"I Can't Believe It's Not Reggae!" doesn't help at all. In some ways, it's closer to the sources it shares with "Bwyd Time" - the way everyone still refuses to own up to liking Hawkwind is enough to make me want to dig out a copy of "X In Search Of Space" and beat Stereolab and the Gorky's over the head with it. Ectogram would gladly lend me theirs. But in others it's closer to the quirky sranger charm of Lazerboy.
Close, then. But put those cigars away. There's still enough mimsy whimsy to keep them in the borogrooves. The only bands that could do a worthwhile tribute to Syd Barrett are Motorhead and Snoop Doggy Dogg. De-contextualise an icon and you can see it afresh. On an Ectogram record it gives off the cabbage stink of the expected, even if the slide guitar does make it sound like the Sixties Magic Band produced by Lee Hazelwood. Hey, that's pretty good actually. I can't believe I sound like I don't like this record. Check back Buddah!
(Mark Luffman, Melody Maker, 27.07.96)

ECTOGRAM: I Can't Believe It's Not Reggae Ankst, cd069
This has been a groovy summer musically, if for no other reason than mine and the rest of the world's discovery of the Welsh brand of weird and wacky pop. Perhaps the oddest of the lot, Ectogram share a lot in common with Pram, but where Pram draw their inspiration from German innovators like Can and Neu, Ectogram are a little closer to home and often times find themselves wrapped in a nebulous ball of indie skree and thrilling noise. The vocals are split between Welsh and English and are mostly sung by Ann Matthews. Some guy helps (not all that impressively) on a few songs. Anything goes on this album, should be great for parties. Especially interesting might be an attempt to extrapolate the meanings of the Welsh song titles like "Ebargofiant" and "Gwagle." One hint in conclusion, it might be a good idea to skip the second song as it is a bizarre, kinda useless gothish number.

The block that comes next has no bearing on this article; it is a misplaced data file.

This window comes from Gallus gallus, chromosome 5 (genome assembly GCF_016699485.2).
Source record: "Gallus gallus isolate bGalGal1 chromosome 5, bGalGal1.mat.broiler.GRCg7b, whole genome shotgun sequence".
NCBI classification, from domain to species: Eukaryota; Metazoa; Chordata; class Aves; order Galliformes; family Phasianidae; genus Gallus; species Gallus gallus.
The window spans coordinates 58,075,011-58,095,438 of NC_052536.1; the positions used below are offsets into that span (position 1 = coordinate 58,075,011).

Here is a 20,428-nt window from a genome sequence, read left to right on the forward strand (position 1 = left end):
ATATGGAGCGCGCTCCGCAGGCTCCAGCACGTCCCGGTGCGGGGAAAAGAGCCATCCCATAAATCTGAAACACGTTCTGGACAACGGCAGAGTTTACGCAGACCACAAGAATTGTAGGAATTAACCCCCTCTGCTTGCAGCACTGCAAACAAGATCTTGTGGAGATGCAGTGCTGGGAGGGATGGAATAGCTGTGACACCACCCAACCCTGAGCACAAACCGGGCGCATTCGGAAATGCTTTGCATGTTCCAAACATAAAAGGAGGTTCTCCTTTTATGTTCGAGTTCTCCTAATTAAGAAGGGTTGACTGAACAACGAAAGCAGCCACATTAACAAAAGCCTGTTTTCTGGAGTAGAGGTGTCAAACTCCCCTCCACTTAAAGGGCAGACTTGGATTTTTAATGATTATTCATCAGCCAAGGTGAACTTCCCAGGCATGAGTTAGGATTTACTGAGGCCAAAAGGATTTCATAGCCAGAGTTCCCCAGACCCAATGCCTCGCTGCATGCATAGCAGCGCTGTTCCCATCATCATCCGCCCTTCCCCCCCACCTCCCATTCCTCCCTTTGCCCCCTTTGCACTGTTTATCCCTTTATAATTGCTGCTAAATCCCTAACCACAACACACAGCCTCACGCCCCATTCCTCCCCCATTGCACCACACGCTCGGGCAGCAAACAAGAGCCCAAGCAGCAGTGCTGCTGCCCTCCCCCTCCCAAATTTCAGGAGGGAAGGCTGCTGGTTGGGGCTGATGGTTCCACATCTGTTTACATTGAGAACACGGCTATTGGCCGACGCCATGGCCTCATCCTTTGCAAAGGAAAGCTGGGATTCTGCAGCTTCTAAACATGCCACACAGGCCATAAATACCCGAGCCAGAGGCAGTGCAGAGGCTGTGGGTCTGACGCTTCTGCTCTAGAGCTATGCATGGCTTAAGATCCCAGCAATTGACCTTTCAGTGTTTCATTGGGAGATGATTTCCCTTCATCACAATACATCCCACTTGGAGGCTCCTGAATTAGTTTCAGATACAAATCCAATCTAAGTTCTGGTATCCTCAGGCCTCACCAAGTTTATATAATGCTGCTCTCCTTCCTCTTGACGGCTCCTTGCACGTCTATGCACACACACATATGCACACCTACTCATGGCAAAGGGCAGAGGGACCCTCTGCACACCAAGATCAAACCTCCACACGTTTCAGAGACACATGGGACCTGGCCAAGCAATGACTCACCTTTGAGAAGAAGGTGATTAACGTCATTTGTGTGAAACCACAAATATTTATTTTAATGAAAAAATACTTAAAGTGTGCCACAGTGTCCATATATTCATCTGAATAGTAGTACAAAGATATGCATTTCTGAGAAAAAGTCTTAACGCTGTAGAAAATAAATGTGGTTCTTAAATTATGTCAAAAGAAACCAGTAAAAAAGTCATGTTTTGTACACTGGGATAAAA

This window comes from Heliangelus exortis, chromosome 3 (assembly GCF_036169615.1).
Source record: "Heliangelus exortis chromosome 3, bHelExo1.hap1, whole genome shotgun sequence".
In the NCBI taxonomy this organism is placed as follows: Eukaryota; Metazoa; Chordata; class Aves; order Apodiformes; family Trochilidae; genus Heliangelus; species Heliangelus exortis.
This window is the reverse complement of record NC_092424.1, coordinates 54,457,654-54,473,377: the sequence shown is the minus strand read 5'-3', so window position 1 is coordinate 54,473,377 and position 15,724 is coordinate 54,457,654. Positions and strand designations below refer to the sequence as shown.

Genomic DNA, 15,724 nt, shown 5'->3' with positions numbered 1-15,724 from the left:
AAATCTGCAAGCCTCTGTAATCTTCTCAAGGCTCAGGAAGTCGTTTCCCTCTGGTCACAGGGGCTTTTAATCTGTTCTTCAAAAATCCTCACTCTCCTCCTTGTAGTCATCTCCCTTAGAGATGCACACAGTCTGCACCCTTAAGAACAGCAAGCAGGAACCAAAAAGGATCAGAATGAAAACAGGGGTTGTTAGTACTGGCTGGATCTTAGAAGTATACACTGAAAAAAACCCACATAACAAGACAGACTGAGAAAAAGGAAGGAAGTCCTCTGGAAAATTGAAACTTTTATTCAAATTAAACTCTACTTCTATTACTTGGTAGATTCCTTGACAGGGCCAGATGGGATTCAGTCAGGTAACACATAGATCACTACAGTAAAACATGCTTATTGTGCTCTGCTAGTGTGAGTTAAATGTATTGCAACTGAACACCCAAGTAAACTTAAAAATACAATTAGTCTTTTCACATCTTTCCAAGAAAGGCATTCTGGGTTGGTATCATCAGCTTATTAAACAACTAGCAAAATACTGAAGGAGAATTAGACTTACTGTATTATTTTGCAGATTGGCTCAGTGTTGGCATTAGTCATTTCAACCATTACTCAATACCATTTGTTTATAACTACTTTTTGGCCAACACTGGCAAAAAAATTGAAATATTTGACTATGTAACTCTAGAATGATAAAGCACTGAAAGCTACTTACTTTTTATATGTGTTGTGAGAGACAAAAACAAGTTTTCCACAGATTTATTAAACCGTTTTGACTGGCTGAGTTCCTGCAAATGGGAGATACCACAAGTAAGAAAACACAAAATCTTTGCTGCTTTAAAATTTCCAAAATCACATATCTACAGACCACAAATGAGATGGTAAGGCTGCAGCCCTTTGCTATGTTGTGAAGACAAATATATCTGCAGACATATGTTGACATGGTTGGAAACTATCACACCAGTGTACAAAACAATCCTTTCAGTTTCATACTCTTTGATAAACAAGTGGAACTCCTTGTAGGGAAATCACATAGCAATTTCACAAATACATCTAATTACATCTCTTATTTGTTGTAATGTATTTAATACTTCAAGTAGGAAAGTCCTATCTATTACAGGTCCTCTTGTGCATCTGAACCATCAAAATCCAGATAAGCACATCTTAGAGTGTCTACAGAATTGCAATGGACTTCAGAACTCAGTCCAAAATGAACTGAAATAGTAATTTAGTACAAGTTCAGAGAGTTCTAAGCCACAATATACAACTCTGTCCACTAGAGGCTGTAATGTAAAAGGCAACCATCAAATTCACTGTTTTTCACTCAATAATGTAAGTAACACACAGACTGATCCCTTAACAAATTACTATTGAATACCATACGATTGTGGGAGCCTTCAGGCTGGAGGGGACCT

(Keith McLachlan, Twee Kitten)

Ectogram: "I Can't Believe It's Not Reggae!" (Ankst)
Here is another title that tells all the contrary."I Can't Believe It's Not Reggae!" sugest us the Ectogram. And in fact this debut album for the gaelic band is all less than a reggae album. This important first workfor one of the elves of pop arrives on the wave of the new gaelic scenethat has carried the light some bands among the best in circulation (Super Furry Animals, Gorky's Zygotic Mynci, 60ft Dolls, Catatonia). To difference of the Super Furry Animals, decidedly nearer to the concept of pop/punk and rock, the Ectogram have a preference for the ground of Gorky's Zygotic Mynci (kraut-rock and similar). If their more immediate references stay Faust and Stereolab (the sung is female) it's not been able to doing without notice the tribute paid to the iconoclast genius of the great Frank Zappa.
Rockerilla (Italy), Oct 1996)

Last, and perhaps even most, Ectogram's "I Can't Believe It's Not Reggae!" (ankst) inspires mingled awe and confusion. Reggae is just about the only thing that this intimidating Krautrock/folk crossover landmark definately isn't: this is the sort of record the early Raincoats might have made if they'd known how to play thair instruments.
(Mojo, Sept 1996)

ECTOGRAM 'I Can't Believe It's Not Reggae' LP (Ankst 069).
Lo-fi Welsh Psych-Krautrock masterpiece. The album's first track 'Ebargofiant' kicks in with an electric screwdriver! One of the highlights on the album is the Neu! Like groover 'Rapier'. A slab of psych is well evident in 'Meindlos' and 'Indented' whilst 'Syd' from the 'Spoonicon' EP is a catchy poppy little number. At times though certain tracks seem to get a little clustered within it's own sound when it could remain more minimalistic!. This is evident on 'Stellar' which is chaotically unjointed! However all in all a very good album indeed. (Wig Out, Oct 1996